I’m told about people who left Lake County not just because the hassle or the money was too much, but because the place reminds them of loss. That leaves people like Cecillia Nelson who lives on Cobb mountain, to feel like they’re some of the only ones keeping memories alive.

 

Nelson had the bad luck of moving her kids into her parents house just a few weeks before the fire burned it down, destroying everything.

 

“The kids pictures and videos hurt the most,” she says. “It’s all only in my head now. I can’t ever reshow them.”

 

Nelson received $10,000 in FEMA money, but after buying all new possessions, it’s not helping with rent—which has jumped up after the fire.

 

“Your income has to be double just to apply to something like what I'm in,” she says.

 

Nelson works at a dermatology office and since the fire she’s been cleaning houses on the side. She says the whole county is feeling the rent hikes, not just the areas that burned. The rumor is that property owners think renters can afford higher prices because they have insurance money. But, for a lot of people—like Nelson’s parents—insurance ran out months ago.

 

Fortunately, Nelson won’t have to rent for long. She’s getting a home through Habitat for Humanity. It’s a sweat equity program—meaning, if she puts in 200 hours building others’ homes, she gets one, too.

 

Nelson says the sweat equity thing comes naturally to the area. “They’ll all pull together and make sure that everyone has the money to keep going,” she says.

 

Many of those who were underinsured or renting when they lost their homes have had to depend on the community or charities in order to stay in the area. Some people in Lake County say there hasn’t been nearly enough to help to meet the need. People like the members of the recovery and revitalization group called Valley Fire Phoenix Rising.

 

Over homemade blueberry kombucha, a few of the group’s members describe their vision to create a self-sustaining eco-village full of affordable tiny homes.

 

“The thing about Lake County is the fact that it is the last remaining wild west that we have,” says member Fairlight Ahlgren.

 

“It’s the only place in California where trailer trash can have a lake view,” adds Christine Terrill.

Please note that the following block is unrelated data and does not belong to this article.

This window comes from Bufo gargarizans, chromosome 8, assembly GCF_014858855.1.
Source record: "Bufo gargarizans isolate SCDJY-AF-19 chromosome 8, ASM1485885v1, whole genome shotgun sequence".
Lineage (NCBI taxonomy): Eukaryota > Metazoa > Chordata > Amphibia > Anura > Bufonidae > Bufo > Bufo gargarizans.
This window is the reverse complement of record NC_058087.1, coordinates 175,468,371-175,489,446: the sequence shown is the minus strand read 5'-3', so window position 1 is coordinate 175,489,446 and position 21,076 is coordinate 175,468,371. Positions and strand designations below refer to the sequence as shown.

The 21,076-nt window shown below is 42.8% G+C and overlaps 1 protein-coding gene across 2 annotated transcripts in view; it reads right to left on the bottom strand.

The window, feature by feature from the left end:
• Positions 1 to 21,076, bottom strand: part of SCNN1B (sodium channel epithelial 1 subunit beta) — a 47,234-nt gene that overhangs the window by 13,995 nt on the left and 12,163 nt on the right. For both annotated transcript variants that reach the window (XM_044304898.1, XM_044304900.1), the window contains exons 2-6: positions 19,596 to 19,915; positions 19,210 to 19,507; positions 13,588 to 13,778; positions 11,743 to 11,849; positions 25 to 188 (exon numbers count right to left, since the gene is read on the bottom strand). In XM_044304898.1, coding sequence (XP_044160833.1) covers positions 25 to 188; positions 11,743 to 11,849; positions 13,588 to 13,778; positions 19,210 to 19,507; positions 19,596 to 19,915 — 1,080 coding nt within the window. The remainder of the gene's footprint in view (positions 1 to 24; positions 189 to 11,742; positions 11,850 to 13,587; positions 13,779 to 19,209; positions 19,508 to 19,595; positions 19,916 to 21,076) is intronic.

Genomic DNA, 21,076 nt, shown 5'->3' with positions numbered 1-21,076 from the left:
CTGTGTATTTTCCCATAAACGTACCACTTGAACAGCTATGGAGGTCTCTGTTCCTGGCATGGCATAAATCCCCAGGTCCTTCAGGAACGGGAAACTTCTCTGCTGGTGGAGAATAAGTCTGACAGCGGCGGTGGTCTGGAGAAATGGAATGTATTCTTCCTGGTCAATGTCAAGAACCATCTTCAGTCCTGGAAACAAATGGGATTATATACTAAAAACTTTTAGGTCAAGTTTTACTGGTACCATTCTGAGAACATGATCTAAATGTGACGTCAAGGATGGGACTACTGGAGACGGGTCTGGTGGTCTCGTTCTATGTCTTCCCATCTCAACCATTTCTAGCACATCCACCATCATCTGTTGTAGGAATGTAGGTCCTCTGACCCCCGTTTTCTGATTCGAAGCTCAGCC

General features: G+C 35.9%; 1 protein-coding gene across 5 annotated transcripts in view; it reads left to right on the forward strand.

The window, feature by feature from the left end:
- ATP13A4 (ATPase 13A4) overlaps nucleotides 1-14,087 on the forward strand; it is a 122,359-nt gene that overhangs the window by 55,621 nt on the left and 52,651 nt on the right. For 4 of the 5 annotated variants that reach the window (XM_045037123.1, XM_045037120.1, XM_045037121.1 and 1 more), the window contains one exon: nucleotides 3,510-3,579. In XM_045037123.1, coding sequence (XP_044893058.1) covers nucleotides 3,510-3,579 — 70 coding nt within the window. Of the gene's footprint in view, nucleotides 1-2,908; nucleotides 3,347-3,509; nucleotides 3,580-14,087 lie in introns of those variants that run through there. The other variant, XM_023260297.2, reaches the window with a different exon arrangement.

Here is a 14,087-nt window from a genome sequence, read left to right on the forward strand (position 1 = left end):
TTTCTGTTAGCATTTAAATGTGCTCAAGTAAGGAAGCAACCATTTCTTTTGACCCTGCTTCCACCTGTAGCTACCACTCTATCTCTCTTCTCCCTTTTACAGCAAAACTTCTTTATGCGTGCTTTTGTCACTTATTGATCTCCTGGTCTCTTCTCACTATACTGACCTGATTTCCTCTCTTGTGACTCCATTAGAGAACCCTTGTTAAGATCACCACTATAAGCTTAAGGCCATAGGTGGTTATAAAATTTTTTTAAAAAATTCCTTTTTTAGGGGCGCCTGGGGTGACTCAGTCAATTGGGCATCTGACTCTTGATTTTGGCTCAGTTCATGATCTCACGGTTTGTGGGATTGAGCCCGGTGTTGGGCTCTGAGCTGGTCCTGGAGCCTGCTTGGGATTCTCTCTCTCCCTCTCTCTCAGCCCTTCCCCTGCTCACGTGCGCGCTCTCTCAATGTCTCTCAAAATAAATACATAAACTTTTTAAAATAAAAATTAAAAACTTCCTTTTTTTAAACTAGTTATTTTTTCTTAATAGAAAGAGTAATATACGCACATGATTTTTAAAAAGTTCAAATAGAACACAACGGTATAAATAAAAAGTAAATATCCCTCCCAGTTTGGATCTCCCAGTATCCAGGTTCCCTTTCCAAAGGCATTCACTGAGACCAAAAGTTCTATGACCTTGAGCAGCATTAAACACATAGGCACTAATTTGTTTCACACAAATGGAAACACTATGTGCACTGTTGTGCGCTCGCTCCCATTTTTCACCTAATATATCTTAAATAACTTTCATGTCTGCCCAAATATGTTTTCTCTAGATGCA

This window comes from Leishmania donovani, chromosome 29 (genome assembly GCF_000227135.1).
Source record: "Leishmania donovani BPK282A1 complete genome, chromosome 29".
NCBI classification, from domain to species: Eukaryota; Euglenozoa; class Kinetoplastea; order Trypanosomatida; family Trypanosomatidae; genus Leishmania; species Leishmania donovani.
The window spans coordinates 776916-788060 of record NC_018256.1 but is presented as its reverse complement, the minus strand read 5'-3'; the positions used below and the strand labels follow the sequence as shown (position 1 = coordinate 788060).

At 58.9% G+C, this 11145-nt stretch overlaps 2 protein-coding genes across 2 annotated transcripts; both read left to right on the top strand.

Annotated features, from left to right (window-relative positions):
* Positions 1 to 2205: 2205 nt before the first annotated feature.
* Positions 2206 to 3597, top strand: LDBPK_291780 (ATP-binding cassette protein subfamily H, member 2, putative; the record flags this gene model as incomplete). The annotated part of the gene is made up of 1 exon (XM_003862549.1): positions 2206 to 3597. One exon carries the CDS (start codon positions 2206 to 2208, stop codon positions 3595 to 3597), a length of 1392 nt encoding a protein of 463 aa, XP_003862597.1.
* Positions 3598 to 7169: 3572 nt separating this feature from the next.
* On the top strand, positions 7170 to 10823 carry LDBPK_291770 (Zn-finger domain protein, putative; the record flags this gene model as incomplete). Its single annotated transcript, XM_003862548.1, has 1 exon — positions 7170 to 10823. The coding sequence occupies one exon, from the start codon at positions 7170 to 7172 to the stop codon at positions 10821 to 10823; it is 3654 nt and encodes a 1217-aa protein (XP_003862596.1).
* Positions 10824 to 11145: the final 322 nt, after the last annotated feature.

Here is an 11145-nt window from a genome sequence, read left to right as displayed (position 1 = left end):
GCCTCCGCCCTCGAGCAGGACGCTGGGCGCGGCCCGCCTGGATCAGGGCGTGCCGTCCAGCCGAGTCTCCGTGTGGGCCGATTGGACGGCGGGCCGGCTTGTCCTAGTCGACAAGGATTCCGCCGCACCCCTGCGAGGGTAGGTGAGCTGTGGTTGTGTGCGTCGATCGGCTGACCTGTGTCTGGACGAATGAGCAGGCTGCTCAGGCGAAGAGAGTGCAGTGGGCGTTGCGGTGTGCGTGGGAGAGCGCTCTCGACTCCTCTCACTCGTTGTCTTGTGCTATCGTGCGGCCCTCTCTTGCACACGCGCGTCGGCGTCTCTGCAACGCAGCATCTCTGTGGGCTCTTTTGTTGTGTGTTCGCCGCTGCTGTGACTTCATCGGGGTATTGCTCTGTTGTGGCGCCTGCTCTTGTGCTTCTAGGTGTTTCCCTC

Lake County is probably not as unique as they’re describing it, but it does have one of the highest poverty rates in the state. The Phoenix Rising group wants the rebuild to include the whole county—from the rancher’s children, to the church-goers to the new-age denizens of Harbin Hot Springs.

 

They don’t have a lot of political clout on their side, however. Supervisor Rob Brown says he’s not interested in experimenting with tiny homes. He wants to make what he thinks is a more lasting investment in Lake County: solid infrastructure, brand new nice houses, people moving here to support the businesses and schools that might not survive the population losses from the fire.

 

“Even people from San Francisco, for example, who never knew where Lake County was prior to the Valley Fire,” says Brown, “now they see and hear different stories and realize that here’s this hidden gem that’s only two hours away.”

 

Brown predicts that the long-term effect of the fire devastation will be, counterintuitively, that the county becomes a more affluent place.

 

“I think that’s what’s going to end up happening—that you got a place that people will desire to come to,” he says.

 

His priorities don’t always square with the Phoenix Rising group’s goal of making it possible for poor people to stay here and live off the land. Brown says the poor people in Lake County are not all struggling honestly to keep a place here.

 

“You have people who don't want to work,” he says. “You have able-bodied men in their 30s that would rather be up all night doing crank than getting a job — so, ideally, push them out, get rid of them.”

 

He says taking away blight and bringing in a higher quality of living for people will make that happen. Brown doesn’t want to price out poor people generally, but he doesn’t want Lake County to be a refuge for criminals and unproductive members of society. With a clean-slate he has more control over that.

 

Brown says the county is looking for the perfect balance—between making a comeback from the disaster, and making a comeback unaffordable for some of its victims.